WormGPT, the Bad ” Cousin ” of ChatGPT

Cybercriminals are turning to artificial intelligence to launch more convincing phishing attacks.

Artificial intelligence has emerged as the big tech trend of the moment. The popularity of ChatGPT has done just that. Users and businesses have started to test the benefits of chatbots and generative artificial intelligence to get quick answers, save time, focus on valuable tasks and boost their productivity.

But this progress comes with some shadows. Among them is the use that cybercriminals make of technological innovation.

As the security company Panda Security explains, “the problem is not so much legitimate applications as their somewhat more obscure cousins”, which lack ethical limits.

This is the case of WormGPT, a pre-trained generative transformer model that has been manufactured directly to cause evil. It is a paid tool that has been trained with various malware-related sources and generates text that looks like it was written by a human being.

Therein lies its danger. Criminals can use it to create more convincing emails, without the typical grammatical flaws and incriminating signals that used to accompany many phishing campaigns and BEC compromise attacks.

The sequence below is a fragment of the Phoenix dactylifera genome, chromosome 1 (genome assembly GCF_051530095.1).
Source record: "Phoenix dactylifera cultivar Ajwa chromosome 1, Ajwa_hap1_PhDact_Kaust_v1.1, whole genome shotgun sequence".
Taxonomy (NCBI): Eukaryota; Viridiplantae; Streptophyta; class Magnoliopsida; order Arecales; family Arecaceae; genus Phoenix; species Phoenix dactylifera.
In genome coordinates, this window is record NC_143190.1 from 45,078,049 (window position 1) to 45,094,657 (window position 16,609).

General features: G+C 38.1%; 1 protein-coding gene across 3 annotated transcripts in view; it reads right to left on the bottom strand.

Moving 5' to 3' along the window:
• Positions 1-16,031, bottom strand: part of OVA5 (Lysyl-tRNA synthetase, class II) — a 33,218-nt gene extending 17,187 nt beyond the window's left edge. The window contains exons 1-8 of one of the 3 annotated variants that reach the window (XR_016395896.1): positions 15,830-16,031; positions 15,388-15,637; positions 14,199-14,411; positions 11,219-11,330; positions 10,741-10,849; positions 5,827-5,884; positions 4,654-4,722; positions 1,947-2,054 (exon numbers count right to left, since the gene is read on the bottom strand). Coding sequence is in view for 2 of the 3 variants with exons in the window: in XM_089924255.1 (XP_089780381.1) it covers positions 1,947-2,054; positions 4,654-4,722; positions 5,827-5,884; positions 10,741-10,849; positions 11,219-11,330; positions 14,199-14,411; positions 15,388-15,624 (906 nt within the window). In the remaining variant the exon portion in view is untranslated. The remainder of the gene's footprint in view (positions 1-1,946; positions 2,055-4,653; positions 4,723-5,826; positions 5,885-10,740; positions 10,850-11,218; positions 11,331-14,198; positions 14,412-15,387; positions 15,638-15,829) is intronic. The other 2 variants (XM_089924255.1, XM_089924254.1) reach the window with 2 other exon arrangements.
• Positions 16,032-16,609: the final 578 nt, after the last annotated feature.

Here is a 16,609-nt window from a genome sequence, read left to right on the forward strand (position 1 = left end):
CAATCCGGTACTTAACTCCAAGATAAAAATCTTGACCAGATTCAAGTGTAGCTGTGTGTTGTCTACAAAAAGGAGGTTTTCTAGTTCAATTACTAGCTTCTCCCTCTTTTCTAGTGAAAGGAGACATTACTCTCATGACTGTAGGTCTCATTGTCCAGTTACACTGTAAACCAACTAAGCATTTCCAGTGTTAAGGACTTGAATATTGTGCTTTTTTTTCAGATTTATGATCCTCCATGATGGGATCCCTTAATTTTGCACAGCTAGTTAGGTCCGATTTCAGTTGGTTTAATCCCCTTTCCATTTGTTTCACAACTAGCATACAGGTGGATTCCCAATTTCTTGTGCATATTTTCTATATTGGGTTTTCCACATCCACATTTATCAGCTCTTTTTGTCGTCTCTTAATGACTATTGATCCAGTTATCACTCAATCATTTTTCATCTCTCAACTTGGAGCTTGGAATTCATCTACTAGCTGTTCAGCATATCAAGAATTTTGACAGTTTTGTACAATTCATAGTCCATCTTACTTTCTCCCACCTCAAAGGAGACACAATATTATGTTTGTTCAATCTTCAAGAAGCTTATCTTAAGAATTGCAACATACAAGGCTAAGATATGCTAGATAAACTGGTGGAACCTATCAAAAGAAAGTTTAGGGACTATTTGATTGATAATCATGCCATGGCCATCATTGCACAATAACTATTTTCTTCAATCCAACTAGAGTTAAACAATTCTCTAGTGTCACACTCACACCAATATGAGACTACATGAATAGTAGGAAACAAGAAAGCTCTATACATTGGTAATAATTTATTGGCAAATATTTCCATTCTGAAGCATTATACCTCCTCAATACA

Because it is easy to use, inexperienced people can use this tool to launch mass customised attacks in a matter of minutes.

Panda Security also warns about ChatGPT-like interfaces that have been designed with the aim of tricking users and getting their hands on sensitive information.

“We are not surprised by the speed at which these malicious tools have emerged and become known, it was a matter of time and it was fast,” says Hervé Lambert, Global Consumer Operations Manager at Panda Security.

“The main difference with the original model,” he explains, “is that malicious code can be created – or rather requested to be created – here,” because these tools lack regulation and “the relevant security filters”.

“Fighting artificial intelligence with artificial intelligence is practically an obligation for companies in this new context,” Lambert proposes in response. “And of course, international regulation plays a crucial role here: it must put gates on this huge field to control the weeds and allow the beautiful developments that we are yet to see to flourish.